By Mel Plant

Libya’s battered healthcare system is ill-equipped to face the emerging coronavirus outbreak in the country as fighting continues to rage on, humanitarian, health and rights organisations have warned.

Both the United Nations and the Libya INGO Forum, a coalition of international non-governmental organisations operating in the country, have called for an urgent ceasefire to tackle the Covid-19 pandemic.

But some say the shortcomings of Libya’s healthcare system go beyond the conflict, and are rooted in deep-seated corruption.

Allegations that the first Libyan coronavirus patient is being housed in squalid conditions without access to oxygen cylinders have compounded fears that the country will be unable to tackle the highly contagious Covid-19 illness.

“My brother has been abandoned to wait for his death,” Salah al-Jamal told Libyan satellite television station Al-Ahrar, adding that his room lacks water and a toilet.

“The doctors don’t visit him. All of them fled except for [one] who visits from time to time,” Jamal claimed.

The allegations were later confirmed by the head of the National Center for Disease Control, the government agency tasked with handling the coronavirus pandemic.

“Everything that the patient’s brother said is true,” Badr al-Din al-Najjar told The New Arab’s Arabic-language sister site. “The reality of this country’s healthcare system is that there are limitations and lack of capabilities.”

Libya’s Tripoli-based Government of National Accord (GNA) has not yet prepared any special centres for the isolation or quarantine of confirmed or suspected coronavirus patients, Najjar said. Patients are currently expected to quarantine themselves at home, he added.

Najjar confirmed that healthcare workers had fled from the coronavirus patient’s room, a situation explained by a severe shortage of personal protective equipment (PPE).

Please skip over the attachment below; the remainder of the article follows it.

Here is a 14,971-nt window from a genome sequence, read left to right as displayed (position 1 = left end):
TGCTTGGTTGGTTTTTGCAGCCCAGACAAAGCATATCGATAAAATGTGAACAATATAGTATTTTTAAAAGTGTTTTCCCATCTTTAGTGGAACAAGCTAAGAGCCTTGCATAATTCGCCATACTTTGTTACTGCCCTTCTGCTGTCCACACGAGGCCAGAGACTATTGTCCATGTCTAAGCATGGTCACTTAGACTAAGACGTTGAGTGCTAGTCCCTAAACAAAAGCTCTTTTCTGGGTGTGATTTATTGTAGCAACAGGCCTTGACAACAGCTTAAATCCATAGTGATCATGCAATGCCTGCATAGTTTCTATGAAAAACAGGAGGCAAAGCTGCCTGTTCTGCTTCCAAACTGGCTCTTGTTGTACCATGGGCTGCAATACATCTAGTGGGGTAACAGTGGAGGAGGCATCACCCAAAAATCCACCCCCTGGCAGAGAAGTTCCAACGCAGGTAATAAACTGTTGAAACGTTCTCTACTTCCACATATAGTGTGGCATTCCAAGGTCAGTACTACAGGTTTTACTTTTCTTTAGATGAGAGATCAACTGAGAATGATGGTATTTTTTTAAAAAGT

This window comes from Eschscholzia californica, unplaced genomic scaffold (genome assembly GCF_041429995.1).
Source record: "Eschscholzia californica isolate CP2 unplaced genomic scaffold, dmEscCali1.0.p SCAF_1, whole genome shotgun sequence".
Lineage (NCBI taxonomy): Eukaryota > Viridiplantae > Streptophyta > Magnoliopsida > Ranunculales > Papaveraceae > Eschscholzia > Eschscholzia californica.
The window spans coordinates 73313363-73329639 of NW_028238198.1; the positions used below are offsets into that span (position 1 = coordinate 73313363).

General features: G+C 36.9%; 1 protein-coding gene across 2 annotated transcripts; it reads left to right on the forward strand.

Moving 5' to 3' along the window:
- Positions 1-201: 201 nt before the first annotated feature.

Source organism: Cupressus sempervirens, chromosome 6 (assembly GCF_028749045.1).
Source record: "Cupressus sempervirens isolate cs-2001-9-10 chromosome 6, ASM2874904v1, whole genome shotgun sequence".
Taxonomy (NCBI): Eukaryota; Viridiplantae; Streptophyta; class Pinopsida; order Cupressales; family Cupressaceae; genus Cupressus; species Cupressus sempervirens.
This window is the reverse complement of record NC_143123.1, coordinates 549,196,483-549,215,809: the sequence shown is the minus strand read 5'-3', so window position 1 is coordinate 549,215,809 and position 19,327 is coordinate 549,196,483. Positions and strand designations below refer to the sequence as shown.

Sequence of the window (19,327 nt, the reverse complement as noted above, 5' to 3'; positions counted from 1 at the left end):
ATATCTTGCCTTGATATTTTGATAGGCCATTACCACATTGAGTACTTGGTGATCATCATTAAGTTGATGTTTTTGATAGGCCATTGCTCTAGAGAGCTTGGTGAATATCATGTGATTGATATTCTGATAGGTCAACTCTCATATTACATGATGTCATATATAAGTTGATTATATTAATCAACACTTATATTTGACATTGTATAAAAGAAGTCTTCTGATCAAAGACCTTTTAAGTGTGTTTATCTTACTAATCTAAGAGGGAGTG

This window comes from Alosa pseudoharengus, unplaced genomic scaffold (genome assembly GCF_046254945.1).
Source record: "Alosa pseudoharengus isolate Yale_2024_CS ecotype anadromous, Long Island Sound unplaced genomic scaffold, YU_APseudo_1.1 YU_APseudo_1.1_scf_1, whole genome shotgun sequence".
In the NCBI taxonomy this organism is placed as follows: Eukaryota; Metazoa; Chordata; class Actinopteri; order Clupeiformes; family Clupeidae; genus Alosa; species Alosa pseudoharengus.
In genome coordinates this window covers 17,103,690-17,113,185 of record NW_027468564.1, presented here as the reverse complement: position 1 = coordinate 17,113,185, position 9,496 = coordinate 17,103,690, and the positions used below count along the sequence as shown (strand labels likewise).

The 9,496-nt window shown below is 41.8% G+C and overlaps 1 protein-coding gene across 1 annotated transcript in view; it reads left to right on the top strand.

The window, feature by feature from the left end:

“Doctors are terrified because they feel like they’re being sent to the front lines unarmed,” said Ahmed Gatnash, a Libyan-British author and co-founder of the Kawaakibi Foundation.

Najjar is not the only official to raise concerns over Libya’s preparedness for the coronavirus crisis so far.

“This is a health system that was close to collapse before you get the coronavirus,” Elizabeth Hoff, head of mission for the World Health Organization in Libya, told Reuters last week. 

Libya has around 100 intensive-care unit (ICU) beds and fewer than 350 ventilators to care for coronavirus patients in severe respiratory distress, said Mohamed Eljarh, an independent Libyan affairs specialist.

Since former dictator Muammar Gaddafi’s overthrow in 2011, “successive Libyan governments have spent billions on the health sector with very little to show for it”, Eljarh told The New Arab.

Conflict and corruption stymie coronavirus response

Libya has so far reported eight confirmed Covid-19 cases, two in the capital Tripoli and six in the coastal city of Misrata.

Both cities are controlled by the internationally recognised GNA, which has been in conflict with forces loyal to rogue General Khalifa Haftar since April last year, when Haftar’s self-styled Libyan National Army (LNA) launched an offensive to capture the capital.

Hostilities continue despite international peace efforts earlier this year. Fighting between pro-GNA fighters and forces loyal to Haftar escalated on the outskirts of Tripoli last week.

“As a result of the ongoing conflict, Libya’s health system is severely challenged,” the Libya INGO Forum said last week in a joint statement calling for an urgent ceasefire. 

“Lack of specialised medical staff, medical equipment, and the overall medical capacity to respond to the emergent health needs can lead to an unthinkable amount of lives lost if conflict does not end,” the statement read.

While the Tripoli-based government has promised a $350 million coronavirus response, its main source of funding remains under blockade by forces loyal to Haftar. Medics across the country have reportedly not received their salaries in recent months.